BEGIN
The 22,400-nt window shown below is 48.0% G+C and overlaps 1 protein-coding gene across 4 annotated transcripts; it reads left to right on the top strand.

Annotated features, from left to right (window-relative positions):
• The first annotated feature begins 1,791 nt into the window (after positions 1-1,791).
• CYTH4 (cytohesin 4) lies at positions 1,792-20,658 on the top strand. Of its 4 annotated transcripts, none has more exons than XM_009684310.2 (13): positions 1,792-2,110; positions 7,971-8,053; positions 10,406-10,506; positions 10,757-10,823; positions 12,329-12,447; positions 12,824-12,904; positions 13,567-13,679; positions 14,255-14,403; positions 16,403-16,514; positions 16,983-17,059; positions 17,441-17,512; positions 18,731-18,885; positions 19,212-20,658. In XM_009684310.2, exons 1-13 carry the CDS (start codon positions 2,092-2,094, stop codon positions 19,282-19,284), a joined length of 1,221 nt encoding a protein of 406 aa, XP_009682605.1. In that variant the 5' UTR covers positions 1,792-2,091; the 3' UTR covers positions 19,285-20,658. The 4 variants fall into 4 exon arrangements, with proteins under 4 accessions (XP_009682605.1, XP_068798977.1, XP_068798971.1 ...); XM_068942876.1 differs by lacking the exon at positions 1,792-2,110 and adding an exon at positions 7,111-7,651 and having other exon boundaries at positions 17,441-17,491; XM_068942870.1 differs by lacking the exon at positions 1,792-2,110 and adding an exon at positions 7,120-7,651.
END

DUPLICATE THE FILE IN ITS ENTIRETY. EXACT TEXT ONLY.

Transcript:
The 22,400-nt window shown below is 48.0% G+C and overlaps 1 protein-coding gene across 4 annotated transcripts; it reads left to right on the top strand.

Annotated features, from left to right (window-relative positions):
• The first annotated feature begins 1,791 nt into the window (after positions 1-1,791).
• CYTH4 (cytohesin 4) lies at positions 1,792-20,658 on the top strand. Of its 4 annotated transcripts, none has more exons than XM_009684310.2 (13): positions 1,792-2,110; positions 7,971-8,053; positions 10,406-10,506; positions 10,757-10,823; positions 12,329-12,447; positions 12,824-12,904; positions 13,567-13,679; positions 14,255-14,403; positions 16,403-16,514; positions 16,983-17,059; positions 17,441-17,512; positions 18,731-18,885; positions 19,212-20,658. In XM_009684310.2, exons 1-13 carry the CDS (start codon positions 2,092-2,094, stop codon positions 19,282-19,284), a joined length of 1,221 nt encoding a protein of 406 aa, XP_009682605.1. In that variant the 5' UTR covers positions 1,792-2,091; the 3' UTR covers positions 19,285-20,658. The 4 variants fall into 4 exon arrangements, with proteins under 4 accessions (XP_009682605.1, XP_068798977.1, XP_068798971.1 ...); XM_068942876.1 differs by lacking the exon at positions 1,792-2,110 and adding an exon at positions 7,111-7,651 and having other exon boundaries at positions 17,441-17,491; XM_068942870.1 differs by lacking the exon at positions 1,792-2,110 and adding an exon at positions 7,120-7,651.